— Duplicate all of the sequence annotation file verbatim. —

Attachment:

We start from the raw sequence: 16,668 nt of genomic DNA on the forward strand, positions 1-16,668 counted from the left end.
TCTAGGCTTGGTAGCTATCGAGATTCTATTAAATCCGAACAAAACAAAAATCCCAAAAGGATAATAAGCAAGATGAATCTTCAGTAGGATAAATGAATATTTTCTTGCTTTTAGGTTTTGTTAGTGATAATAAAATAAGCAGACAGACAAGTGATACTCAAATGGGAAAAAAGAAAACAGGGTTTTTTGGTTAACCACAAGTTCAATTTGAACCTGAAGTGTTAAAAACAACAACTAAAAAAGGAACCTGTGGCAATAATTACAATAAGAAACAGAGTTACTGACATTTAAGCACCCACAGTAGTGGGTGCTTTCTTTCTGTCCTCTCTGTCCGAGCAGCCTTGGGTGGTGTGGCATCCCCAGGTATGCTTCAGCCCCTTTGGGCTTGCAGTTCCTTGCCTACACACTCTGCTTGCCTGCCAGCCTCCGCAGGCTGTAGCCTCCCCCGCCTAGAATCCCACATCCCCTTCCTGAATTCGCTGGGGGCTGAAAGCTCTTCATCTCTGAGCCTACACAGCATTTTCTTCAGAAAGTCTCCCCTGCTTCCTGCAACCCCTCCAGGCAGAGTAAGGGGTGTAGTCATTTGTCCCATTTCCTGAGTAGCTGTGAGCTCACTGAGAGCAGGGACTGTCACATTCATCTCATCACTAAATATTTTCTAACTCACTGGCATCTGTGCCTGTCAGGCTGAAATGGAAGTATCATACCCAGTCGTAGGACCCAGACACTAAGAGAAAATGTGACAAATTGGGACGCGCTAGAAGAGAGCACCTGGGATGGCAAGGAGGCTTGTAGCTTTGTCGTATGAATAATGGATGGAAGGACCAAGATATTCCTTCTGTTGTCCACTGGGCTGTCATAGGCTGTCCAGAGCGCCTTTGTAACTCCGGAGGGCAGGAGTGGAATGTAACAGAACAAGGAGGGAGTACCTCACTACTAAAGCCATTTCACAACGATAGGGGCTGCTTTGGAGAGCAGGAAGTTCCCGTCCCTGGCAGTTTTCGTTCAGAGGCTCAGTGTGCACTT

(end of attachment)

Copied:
We start from the raw sequence: 16,668 nt of genomic DNA on the forward strand, positions 1-16,668 counted from the left end.
TCTAGGCTTGGTAGCTATCGAGATTCTATTAAATCCGAACAAAACAAAAATCCCAAAAGGATAATAAGCAAGATGAATCTTCAGTAGGATAAATGAATATTTTCTTGCTTTTAGGTTTTGTTAGTGATAATAAAATAAGCAGACAGACAAGTGATACTCAAATGGGAAAAAAGAAAACAGGGTTTTTTGGTTAACCACAAGTTCAATTTGAACCTGAAGTGTTAAAAACAACAACTAAAAAAGGAACCTGTGGCAATAATTACAATAAGAAACAGAGTTACTGACATTTAAGCACCCACAGTAGTGGGTGCTTTCTTTCTGTCCTCTCTGTCCGAGCAGCCTTGGGTGGTGTGGCATCCCCAGGTATGCTTCAGCCCCTTTGGGCTTGCAGTTCCTTGCCTACACACTCTGCTTGCCTGCCAGCCTCCGCAGGCTGTAGCCTCCCCCGCCTAGAATCCCACATCCCCTTCCTGAATTCGCTGGGGGCTGAAAGCTCTTCATCTCTGAGCCTACACAGCATTTTCTTCAGAAAGTCTCCCCTGCTTCCTGCAACCCCTCCAGGCAGAGTAAGGGGTGTAGTCATTTGTCCCATTTCCTGAGTAGCTGTGAGCTCACTGAGAGCAGGGACTGTCACATTCATCTCATCACTAAATATTTTCTAACTCACTGGCATCTGTGCCTGTCAGGCTGAAATGGAAGTATCATACCCAGTCGTAGGACCCAGACACTAAGAGAAAATGTGACAAATTGGGACGCGCTAGAAGAGAGCACCTGGGATGGCAAGGAGGCTTGTAGCTTTGTCGTATGAATAATGGATGGAAGGACCAAGATATTCCTTCTGTTGTCCACTGGGCTGTCATAGGCTGTCCAGAGCGCCTTTGTAACTCCGGAGGGCAGGAGTGGAATGTAACAGAACAAGGAGGGAGTACCTCACTACTAAAGCCATTTCACAACGATAGGGGCTGCTTTGGAGAGCAGGAAGTTCCCGTCCCTGGCAGTTTTCGTTCAGAGGCTCAGTGTGCACTT